Old-school rally legends under the hammer

17 March, 2015

Over three decades on from its release, the Audi Quattro is a cult icon for some, and is fondly remembered by many. Why? The Ur-Quattro (‘original’ Quattro) helped four-wheel drive gain traction (sorry) in the mainstream motoring market, and enjoyed considerable success in international motorsport.

Though it shared much of its bodywork and componentry with the Audi 80 coupe, it departed tradition with a four-wheel-drive system and independent-rear-suspension system. The engines offered throughout the Quattro’s life were all turbocharged, in-line five-cylinders, though the original was a single overhead cam (SOHC) in-line five with intercooled turbo, producing 200hp.

The car was a hit with both customers and racers, and won Audi the Manufacturers’ Championship in 1982 and 1984, and the Drivers’ Championship in 1983 and 1984. Audi’s 1983 World Drivers’ Championship was taken out by Hannu Mikkola, in a Group B Quattro, which he had also used in the 1982 Monte Carlo Rally, where he placed second, and the Swedish Rally, where he finished 16th.

This very car has been restored and is now up for auction at Bonhams’ inaugural Members Meeting Sale on March 21, along with a 1985 Audi Quattro Sport SWB Coupe — understood to be one of the six original cars delivered to the UK. Both cars have estimated values of over £220,000, befitting their status of rallying royalty.

Travelling companion

It’s easy to see why the Morris Minor Traveller was one of the best-loved variants of the Morris Minor. Introduced in 1953, it was equipped with the same independent torsion bar front suspension, drum brakes, and rack and pinion steering as its saloon sibling but, with their foldable rear seat increasing versatility, many Travellers were used as trade vehicles, says Derek Goddard. Derek and Gail Goddard, the owners of this superbly restored example, have run Morris Minors since before they were married in 1974.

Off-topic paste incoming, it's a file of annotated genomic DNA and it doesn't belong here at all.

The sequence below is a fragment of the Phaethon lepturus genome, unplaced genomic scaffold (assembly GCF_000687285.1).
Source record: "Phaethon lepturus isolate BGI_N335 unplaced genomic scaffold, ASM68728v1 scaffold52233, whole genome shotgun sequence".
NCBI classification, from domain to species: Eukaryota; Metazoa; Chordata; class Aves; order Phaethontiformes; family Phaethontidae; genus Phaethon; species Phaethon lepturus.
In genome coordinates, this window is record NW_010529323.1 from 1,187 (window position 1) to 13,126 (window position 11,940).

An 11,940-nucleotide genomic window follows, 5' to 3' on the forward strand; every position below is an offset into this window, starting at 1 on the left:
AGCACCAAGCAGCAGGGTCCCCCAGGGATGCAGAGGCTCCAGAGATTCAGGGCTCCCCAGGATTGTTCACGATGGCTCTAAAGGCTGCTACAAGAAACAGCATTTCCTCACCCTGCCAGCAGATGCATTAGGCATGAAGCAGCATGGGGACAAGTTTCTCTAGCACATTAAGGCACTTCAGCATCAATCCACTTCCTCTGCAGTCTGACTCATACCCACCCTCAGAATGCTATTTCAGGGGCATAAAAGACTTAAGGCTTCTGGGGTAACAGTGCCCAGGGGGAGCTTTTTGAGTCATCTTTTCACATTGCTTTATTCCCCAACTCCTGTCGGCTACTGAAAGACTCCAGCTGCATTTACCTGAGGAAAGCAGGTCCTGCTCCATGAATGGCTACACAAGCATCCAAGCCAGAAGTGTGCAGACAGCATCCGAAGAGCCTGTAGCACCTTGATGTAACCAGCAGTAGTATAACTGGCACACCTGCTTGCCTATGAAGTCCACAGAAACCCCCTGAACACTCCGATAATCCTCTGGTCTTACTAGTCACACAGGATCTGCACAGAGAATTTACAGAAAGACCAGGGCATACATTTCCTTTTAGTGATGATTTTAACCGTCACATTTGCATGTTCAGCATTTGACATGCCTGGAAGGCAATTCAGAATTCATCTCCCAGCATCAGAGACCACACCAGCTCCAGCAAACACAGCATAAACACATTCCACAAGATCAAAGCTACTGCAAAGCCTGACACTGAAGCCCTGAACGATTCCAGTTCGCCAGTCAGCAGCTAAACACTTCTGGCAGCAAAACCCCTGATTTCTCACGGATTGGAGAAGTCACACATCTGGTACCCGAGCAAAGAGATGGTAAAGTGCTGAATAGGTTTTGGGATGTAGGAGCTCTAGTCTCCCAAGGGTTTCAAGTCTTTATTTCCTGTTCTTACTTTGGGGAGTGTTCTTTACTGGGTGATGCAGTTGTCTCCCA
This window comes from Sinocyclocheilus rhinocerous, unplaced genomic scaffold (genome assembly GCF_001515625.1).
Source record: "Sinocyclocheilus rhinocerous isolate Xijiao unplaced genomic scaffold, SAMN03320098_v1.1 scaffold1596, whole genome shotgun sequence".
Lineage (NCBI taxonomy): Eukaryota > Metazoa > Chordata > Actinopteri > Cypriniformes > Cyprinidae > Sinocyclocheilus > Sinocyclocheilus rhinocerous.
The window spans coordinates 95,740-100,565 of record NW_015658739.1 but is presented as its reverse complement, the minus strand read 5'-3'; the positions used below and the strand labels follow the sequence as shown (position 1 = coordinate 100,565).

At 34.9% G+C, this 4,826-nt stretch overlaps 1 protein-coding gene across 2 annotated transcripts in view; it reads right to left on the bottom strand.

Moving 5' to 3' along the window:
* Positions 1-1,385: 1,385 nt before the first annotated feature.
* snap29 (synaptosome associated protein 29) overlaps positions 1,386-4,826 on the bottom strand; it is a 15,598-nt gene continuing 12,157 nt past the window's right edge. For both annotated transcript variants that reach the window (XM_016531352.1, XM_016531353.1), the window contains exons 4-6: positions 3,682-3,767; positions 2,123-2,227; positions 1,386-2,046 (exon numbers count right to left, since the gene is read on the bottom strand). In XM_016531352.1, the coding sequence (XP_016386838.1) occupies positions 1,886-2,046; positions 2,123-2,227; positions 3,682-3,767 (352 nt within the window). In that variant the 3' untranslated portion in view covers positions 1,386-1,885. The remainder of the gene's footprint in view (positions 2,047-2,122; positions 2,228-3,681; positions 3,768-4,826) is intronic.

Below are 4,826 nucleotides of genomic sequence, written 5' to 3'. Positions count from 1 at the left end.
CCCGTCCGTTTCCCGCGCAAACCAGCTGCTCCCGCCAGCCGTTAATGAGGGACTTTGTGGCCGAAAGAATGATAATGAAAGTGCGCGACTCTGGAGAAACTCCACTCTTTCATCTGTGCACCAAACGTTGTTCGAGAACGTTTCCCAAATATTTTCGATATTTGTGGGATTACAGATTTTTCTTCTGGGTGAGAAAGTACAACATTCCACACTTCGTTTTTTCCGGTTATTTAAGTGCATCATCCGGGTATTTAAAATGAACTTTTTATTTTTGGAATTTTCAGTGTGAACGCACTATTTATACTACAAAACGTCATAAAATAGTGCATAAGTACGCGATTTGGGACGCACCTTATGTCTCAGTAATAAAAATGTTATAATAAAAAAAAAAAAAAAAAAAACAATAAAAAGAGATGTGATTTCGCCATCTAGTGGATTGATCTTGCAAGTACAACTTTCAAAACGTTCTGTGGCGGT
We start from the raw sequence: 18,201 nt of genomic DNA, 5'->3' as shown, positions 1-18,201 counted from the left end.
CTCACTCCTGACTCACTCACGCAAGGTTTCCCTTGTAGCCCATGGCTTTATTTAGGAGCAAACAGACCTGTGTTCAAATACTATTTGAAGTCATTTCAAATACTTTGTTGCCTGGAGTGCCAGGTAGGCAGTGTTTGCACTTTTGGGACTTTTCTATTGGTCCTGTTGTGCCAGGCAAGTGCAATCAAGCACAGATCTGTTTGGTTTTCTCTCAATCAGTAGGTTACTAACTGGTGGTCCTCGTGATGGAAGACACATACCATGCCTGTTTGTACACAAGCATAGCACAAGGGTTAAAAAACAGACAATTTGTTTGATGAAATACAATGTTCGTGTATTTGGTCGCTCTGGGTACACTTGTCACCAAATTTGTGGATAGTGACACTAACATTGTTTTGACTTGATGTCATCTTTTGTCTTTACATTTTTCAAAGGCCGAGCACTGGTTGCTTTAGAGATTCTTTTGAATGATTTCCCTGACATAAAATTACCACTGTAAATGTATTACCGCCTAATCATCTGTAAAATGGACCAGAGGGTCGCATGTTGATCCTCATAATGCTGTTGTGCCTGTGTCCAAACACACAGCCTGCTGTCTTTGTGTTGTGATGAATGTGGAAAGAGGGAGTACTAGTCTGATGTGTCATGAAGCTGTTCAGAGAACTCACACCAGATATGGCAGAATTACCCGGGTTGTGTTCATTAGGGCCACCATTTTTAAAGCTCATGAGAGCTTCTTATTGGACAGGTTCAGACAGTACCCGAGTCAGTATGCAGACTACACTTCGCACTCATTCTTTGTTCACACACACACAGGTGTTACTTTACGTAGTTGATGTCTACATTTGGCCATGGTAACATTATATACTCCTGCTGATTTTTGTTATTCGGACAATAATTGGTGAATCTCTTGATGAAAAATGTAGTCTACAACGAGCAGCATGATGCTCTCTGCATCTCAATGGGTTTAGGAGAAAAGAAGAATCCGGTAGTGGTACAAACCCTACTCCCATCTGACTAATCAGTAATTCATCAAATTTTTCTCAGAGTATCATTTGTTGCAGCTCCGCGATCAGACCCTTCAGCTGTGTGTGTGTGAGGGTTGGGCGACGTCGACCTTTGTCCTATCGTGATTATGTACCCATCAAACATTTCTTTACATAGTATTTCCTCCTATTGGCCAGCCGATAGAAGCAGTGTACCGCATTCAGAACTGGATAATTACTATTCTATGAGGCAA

“Our honeymoon vehicle was a blue Morris Minor van — it was a rust bucket,” says Derek.

Super Leicht Gullwing

It’s fair to say that nothing much in the classic Mercedes world gets past Mercedes-Benz Club stalwart Garry Boyce so it wasn’t surprising to learn that around 15 years ago he had sniffed out an extremely rare 300SL lightweight Gullwing as well as a 1958 300SL Roadster hiding away in the Waikato. The cars were not for sale but Garry eventually managed to persuade the owner to allow him and his restoration team to take a look at the Roadster. They discovered a very distressed but largely unmolested car. The car was so original that the body had never been off the chassis, meaning most of the parts and fittings were still present and correct, as they had been fitted by the factory.